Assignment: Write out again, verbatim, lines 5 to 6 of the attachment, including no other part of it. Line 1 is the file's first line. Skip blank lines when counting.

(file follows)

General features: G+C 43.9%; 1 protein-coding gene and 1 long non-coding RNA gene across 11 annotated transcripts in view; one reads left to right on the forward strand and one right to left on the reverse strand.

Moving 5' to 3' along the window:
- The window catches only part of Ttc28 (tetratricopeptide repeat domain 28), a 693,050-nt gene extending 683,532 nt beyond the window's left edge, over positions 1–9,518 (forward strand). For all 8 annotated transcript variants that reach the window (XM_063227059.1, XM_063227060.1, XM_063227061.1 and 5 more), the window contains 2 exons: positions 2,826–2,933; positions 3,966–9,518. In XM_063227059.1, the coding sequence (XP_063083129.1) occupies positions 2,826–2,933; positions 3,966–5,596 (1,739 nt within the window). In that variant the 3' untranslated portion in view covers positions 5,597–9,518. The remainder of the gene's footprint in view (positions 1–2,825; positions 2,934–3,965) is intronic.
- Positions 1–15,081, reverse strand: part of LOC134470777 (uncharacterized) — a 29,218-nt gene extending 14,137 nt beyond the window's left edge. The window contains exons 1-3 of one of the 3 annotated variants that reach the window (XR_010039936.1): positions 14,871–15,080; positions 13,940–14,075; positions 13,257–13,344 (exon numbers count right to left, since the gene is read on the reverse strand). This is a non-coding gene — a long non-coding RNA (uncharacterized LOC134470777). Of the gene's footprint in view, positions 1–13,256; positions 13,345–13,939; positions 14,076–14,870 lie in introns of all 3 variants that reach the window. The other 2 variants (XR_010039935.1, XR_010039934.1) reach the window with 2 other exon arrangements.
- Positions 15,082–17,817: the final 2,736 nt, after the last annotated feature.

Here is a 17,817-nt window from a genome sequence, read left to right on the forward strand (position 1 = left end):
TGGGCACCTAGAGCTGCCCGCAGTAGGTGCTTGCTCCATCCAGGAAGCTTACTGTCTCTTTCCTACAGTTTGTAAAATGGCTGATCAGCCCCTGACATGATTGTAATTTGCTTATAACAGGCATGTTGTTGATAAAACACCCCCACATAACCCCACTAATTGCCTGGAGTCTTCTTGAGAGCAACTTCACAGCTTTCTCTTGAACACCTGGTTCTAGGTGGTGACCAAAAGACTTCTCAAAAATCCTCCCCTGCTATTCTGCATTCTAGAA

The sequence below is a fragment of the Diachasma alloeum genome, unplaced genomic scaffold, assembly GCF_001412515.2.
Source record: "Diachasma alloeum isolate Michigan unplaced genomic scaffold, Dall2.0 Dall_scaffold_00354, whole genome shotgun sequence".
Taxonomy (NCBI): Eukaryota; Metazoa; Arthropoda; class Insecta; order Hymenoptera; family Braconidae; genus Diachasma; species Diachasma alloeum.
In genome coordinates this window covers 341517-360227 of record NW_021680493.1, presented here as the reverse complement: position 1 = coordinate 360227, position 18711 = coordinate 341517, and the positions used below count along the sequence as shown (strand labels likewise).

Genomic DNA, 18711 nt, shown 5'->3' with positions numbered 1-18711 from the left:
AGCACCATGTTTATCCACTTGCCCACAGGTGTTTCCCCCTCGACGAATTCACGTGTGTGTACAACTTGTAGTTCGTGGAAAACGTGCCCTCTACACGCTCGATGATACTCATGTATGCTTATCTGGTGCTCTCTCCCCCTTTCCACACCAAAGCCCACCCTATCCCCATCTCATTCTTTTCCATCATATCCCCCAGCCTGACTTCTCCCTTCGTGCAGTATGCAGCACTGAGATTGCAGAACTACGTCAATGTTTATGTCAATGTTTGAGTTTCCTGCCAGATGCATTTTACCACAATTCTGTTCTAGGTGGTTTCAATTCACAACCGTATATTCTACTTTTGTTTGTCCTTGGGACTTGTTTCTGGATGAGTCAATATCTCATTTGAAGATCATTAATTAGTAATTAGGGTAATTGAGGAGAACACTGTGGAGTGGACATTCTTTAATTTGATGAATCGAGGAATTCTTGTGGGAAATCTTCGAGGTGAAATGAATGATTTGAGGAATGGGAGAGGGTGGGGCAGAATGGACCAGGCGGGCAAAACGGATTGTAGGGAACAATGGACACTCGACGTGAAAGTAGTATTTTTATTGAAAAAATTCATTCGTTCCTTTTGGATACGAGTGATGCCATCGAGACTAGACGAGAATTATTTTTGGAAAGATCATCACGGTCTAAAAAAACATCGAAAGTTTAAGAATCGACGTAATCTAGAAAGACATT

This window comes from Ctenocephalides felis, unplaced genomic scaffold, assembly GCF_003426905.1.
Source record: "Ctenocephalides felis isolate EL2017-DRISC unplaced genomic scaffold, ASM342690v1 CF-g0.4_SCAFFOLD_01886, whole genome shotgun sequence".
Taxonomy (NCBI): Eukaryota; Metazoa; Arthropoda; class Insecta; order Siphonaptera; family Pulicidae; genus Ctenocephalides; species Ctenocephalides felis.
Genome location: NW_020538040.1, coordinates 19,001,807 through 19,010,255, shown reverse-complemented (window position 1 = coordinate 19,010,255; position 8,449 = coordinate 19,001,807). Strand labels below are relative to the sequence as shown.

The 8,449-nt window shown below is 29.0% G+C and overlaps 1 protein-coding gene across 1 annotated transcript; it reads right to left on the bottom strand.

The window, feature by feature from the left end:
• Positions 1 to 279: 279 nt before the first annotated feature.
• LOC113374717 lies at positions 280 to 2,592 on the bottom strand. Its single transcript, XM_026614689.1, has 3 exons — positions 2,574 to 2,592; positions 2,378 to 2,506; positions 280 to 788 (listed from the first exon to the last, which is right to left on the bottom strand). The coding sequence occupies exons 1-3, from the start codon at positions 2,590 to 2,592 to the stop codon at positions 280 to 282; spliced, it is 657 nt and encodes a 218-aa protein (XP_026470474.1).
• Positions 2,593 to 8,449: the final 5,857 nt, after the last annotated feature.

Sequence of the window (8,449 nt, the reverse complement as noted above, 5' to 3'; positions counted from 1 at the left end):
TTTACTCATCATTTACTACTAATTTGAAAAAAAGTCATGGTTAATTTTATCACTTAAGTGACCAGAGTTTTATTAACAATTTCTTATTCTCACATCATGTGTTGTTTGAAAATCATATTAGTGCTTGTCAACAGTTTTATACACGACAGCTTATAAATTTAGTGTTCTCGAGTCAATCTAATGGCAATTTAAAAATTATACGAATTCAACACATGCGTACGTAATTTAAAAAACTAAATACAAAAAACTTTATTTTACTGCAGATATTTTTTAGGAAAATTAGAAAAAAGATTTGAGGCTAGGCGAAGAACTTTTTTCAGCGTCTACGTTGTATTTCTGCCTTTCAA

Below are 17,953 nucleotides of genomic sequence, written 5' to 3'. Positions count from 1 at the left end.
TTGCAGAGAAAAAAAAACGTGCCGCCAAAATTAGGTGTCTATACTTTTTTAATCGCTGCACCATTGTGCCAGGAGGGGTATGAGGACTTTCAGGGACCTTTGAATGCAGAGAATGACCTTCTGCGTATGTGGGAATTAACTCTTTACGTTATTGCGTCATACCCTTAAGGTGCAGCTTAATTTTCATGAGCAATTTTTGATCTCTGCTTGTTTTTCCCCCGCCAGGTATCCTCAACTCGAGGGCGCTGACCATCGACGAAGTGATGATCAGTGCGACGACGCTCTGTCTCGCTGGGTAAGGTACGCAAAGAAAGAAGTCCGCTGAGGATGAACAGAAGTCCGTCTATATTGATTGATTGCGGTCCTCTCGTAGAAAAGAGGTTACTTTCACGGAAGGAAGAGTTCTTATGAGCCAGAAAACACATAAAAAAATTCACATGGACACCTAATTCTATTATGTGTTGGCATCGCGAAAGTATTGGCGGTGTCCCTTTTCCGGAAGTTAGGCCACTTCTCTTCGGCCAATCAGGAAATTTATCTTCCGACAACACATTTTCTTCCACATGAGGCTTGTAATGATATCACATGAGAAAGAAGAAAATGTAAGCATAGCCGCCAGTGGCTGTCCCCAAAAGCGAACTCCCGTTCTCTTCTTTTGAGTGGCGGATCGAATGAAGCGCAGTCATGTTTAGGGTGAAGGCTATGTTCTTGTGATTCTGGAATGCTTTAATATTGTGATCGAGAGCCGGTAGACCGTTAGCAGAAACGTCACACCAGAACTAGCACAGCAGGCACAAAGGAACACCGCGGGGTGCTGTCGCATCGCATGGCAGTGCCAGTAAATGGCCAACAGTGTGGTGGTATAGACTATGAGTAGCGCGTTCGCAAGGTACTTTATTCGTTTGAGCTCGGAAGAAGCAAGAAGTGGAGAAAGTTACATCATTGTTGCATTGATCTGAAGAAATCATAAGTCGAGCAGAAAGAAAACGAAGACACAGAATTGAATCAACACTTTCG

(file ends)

- Positions 15,082–17,817: the final 2,736 nt, after the last annotated feature.

Here is a 17,817-nt window from a genome sequence, read left to right on the forward strand (position 1 = left end):